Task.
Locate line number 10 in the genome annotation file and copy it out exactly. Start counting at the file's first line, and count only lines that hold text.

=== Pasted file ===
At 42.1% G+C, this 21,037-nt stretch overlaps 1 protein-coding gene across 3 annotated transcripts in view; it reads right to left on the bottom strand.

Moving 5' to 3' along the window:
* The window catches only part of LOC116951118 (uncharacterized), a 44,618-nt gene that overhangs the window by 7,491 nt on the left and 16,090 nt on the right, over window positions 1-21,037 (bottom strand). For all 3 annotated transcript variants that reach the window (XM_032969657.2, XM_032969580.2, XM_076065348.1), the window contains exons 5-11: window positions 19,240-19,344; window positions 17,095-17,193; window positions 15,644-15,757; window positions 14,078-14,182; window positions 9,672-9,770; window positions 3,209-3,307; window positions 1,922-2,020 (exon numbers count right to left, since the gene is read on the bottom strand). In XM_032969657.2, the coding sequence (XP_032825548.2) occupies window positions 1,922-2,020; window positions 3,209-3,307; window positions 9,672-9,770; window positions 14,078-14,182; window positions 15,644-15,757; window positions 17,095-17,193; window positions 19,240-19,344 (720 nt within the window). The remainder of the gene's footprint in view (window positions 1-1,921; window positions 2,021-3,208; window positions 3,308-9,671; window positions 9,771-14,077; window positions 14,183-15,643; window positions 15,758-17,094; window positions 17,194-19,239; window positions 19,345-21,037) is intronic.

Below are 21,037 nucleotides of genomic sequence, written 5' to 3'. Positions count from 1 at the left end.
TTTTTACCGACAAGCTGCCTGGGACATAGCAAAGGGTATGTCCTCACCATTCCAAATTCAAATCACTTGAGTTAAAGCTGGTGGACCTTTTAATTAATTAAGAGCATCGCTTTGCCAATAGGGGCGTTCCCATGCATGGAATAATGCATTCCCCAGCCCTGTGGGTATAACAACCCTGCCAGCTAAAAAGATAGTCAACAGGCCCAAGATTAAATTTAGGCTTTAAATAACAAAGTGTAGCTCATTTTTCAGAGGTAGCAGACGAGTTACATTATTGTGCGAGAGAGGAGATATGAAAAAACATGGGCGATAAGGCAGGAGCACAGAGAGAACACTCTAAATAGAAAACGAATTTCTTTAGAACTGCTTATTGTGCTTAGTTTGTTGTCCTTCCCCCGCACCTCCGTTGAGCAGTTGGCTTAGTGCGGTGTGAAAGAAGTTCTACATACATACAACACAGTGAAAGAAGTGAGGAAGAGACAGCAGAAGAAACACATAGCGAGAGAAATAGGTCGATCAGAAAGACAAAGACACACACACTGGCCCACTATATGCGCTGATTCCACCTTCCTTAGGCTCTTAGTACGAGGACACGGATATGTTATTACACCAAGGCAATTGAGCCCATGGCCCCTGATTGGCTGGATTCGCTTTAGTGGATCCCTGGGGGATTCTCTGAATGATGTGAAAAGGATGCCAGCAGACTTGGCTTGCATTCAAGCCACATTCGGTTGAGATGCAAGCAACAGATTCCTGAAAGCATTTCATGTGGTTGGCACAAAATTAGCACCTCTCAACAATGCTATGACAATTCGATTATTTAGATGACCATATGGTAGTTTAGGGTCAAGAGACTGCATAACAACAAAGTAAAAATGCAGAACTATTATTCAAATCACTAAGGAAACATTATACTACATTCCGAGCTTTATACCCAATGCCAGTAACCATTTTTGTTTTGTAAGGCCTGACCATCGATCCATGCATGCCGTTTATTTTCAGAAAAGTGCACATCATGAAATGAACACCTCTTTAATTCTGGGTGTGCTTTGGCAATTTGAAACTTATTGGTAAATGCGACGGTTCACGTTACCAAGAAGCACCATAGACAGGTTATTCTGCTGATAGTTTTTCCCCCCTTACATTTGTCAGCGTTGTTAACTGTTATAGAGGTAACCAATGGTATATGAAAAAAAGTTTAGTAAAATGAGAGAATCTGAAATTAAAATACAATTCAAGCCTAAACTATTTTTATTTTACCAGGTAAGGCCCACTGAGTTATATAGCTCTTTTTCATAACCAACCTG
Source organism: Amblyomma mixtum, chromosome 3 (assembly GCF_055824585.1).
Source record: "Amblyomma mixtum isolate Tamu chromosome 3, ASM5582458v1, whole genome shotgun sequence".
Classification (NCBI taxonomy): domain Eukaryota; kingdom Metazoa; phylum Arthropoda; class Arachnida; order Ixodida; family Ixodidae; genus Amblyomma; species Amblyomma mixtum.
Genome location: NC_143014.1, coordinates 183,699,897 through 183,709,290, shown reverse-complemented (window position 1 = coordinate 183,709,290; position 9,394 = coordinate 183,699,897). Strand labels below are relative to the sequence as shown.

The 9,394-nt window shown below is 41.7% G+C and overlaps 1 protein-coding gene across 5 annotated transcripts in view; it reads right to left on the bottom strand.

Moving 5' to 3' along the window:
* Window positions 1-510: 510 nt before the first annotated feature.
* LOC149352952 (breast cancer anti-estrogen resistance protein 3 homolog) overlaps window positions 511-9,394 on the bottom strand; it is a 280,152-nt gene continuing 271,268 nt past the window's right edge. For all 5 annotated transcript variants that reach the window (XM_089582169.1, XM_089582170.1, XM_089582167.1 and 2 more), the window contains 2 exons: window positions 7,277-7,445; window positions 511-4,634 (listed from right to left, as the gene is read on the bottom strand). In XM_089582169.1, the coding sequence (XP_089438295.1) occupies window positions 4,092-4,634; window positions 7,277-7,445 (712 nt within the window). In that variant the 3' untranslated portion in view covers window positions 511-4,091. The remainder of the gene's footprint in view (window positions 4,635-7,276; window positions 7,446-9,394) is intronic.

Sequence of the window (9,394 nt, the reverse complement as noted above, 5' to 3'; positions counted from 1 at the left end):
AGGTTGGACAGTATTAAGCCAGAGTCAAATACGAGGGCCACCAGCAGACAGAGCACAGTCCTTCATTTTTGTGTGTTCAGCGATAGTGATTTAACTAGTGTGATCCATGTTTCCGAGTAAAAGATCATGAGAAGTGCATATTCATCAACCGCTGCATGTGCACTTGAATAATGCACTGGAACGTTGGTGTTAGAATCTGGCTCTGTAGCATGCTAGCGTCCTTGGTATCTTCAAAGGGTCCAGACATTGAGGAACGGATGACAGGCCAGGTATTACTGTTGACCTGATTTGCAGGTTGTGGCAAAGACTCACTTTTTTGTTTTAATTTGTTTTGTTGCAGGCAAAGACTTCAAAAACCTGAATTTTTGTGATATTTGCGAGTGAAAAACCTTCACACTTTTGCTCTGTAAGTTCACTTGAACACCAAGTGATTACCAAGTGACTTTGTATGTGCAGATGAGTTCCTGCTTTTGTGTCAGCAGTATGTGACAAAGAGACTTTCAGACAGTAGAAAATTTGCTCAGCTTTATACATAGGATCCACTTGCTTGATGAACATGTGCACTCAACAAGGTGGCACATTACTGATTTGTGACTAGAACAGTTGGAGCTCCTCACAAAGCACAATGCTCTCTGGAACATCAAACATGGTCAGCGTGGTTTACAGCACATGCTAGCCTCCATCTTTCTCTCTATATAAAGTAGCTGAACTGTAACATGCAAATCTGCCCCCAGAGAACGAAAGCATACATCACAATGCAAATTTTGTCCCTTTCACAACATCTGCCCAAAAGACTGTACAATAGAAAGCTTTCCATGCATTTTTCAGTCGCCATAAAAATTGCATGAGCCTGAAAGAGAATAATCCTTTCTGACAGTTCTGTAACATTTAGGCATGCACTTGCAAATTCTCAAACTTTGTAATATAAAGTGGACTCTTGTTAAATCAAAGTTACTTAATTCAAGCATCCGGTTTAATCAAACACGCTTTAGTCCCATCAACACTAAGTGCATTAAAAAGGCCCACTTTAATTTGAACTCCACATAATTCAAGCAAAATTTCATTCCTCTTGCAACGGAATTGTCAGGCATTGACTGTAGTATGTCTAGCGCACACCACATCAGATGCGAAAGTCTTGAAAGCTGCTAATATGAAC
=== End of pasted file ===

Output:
The 9,394-nt window shown below is 41.7% G+C and overlaps 1 protein-coding gene across 5 annotated transcripts in view; it reads right to left on the bottom strand.